Broadcaster speaking to us all

Access Radio station Arrow FM is doing more than just providing a platform for minority groups to be heard, it is also performing a valuable mentoring role.

Amateur broadcasters produce a rich schedule of weekly programmes from the Arrow FM studio in central Masterton. In addition to the professional support Arrow FM staffers Michael Wilson and Veronika Beall give to hosts to help deliver their programmes, they are often called upon to provide pastoral-care as well.

“In some respects we are sort of unqualified social workers, which is a role that we take seriously,” says Mr Wilson.

Arrow FM is one of 12 Access Radio stations in New Zealand, which exist to provide broadcasting facilities for the diverse cultures and special interest groups that make up communities. Programmes are made ‘by, for and about’ all the groups and individuals in the community who want to share their cultures, issues and beliefs with their own people and the wider community.

Giving minority groups the opportunity to have a voice has a profound impact on both the programme makers and also their respective audience, Mr Wilson says.

“As far as people needing to feel that they belong somewhere, that what they have to say is important to the community, that is why we are here.”

The reality of radio is anybody with a little bit of nous can set up a station, he says, but what makes people still want to turn up to a physical place to do so is because of the sense of community.

“Our point of difference strangely isn’t to do with the technology, it is to do with genuinely being local and part of the community.”

It’s perhaps one of the ironies of Access Radio in trying to cater for minority demographics, when you add them altogether you have got the entire population, because everybody represents a minority of sorts, Mr Wilson says.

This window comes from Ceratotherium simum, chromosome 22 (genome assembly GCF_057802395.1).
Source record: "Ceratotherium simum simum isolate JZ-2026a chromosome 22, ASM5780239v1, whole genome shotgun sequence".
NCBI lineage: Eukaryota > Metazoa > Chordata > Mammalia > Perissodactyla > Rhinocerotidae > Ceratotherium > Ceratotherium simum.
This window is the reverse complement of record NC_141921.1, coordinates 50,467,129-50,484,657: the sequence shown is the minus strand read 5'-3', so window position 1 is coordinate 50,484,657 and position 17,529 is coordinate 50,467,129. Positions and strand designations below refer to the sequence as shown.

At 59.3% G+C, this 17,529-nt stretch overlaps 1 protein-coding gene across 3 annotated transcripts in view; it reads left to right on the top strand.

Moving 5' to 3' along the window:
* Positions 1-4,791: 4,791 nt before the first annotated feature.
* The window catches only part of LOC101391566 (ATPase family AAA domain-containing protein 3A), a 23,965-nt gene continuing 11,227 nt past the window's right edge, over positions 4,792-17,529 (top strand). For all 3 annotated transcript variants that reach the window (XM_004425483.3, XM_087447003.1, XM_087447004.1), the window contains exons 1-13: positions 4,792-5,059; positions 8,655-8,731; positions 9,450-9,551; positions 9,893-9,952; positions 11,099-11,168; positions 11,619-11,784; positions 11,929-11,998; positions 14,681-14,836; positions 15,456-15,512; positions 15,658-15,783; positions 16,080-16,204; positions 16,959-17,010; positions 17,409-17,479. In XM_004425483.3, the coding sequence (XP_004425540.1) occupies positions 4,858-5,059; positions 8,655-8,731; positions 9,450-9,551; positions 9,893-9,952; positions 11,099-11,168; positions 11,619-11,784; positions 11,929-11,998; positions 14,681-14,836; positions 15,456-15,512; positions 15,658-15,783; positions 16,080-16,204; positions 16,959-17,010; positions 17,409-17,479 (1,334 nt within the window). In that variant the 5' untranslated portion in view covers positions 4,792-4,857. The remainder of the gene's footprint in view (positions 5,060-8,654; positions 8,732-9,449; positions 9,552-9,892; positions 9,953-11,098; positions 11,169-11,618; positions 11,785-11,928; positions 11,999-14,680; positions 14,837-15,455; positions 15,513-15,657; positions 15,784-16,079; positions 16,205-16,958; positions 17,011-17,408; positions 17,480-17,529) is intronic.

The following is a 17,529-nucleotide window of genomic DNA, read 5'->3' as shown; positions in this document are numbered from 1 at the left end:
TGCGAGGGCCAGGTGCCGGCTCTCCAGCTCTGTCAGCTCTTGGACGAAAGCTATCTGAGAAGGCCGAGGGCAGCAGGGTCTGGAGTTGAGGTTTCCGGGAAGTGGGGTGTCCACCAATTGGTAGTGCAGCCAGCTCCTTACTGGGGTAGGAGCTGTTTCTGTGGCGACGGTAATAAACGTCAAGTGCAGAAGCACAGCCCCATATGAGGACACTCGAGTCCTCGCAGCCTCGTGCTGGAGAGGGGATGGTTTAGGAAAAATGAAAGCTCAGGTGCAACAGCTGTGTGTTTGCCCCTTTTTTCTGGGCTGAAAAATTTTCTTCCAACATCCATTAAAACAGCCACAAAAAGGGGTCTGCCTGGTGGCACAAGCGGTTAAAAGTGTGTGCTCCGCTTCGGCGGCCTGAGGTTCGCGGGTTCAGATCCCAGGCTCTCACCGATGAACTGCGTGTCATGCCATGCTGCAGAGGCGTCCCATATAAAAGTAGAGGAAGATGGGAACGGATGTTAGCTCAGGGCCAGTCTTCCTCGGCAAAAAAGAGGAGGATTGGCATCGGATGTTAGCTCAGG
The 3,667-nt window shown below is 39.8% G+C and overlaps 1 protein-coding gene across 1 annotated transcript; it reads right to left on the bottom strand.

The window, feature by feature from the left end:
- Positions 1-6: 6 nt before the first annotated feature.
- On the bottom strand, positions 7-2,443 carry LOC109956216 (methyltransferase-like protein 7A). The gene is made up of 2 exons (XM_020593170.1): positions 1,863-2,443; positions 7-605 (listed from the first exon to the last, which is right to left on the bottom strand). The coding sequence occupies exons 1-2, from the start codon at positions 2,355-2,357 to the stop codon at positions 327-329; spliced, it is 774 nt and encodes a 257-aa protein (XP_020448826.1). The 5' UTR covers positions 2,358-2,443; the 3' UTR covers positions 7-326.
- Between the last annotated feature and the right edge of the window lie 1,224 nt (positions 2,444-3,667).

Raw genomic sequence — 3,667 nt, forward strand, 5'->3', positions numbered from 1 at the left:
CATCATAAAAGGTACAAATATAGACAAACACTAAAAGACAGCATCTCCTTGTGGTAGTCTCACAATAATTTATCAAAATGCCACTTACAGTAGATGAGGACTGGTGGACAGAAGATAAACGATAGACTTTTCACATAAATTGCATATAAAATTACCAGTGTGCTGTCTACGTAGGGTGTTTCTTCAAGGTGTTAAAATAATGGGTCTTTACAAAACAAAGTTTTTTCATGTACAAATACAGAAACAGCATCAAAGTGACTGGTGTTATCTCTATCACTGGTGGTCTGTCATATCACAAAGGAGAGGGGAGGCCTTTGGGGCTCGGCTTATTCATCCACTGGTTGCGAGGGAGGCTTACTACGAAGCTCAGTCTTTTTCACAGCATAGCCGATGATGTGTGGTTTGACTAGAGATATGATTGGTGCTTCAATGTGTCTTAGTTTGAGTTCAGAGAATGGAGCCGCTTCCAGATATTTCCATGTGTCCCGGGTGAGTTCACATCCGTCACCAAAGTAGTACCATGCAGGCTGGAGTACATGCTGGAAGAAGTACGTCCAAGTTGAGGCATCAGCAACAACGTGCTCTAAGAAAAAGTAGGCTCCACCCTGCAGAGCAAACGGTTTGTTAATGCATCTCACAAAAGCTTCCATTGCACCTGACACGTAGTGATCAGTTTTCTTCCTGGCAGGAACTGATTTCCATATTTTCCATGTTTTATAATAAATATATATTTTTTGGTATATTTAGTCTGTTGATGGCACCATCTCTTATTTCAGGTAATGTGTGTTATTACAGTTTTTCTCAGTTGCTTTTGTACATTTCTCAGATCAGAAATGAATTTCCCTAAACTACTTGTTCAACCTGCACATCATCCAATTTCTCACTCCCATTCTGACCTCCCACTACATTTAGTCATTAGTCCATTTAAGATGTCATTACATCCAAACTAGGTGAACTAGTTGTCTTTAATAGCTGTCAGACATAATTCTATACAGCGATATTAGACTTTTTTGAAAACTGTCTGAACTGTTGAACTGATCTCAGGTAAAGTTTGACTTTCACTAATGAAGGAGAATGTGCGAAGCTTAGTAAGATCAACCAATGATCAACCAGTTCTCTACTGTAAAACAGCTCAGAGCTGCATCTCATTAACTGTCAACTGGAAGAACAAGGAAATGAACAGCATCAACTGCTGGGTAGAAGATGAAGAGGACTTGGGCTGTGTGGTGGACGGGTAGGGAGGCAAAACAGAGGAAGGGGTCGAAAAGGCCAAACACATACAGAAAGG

NZ On Air is the principal funder for Access Radio. In Wairarapa the second largest funder is Trust House which gives an annual grant of $5,000 to assist with operating costs.

Trust House Foundation deputy chair Mena Antonio says Arrow FM plays a “really important role in giving a voice to the diverse groups in the region”.

Tune into Arrow FM and you will find specialist programmes on a wide range of topics. There is a variety of different language speaking programmes, current affairs, disability issues, health, music, religion and more. It regularly airs programmes from local primary schools, and features stories from the residents of local retirement homes and older people living in the community. Arrow FM’s portable service extends to the Carterton and South Wairarapa districts, with regular programming from each.

Several local programmes have been winners and finalists in the NZ Radio Awards, and some are re-broadcast on other Access stations around the country. Each programme maker is trained to operate the studio equipment, which enhances the personal ownership aspect of presenting their shows. To learn more about Arrow FM visit www.arrowfm.co.nz

Giving minority groups the opportunity to have a voice has a profound impact on both the programme makers and also their respective audience, says Arrow FM manager Michael Wilson.

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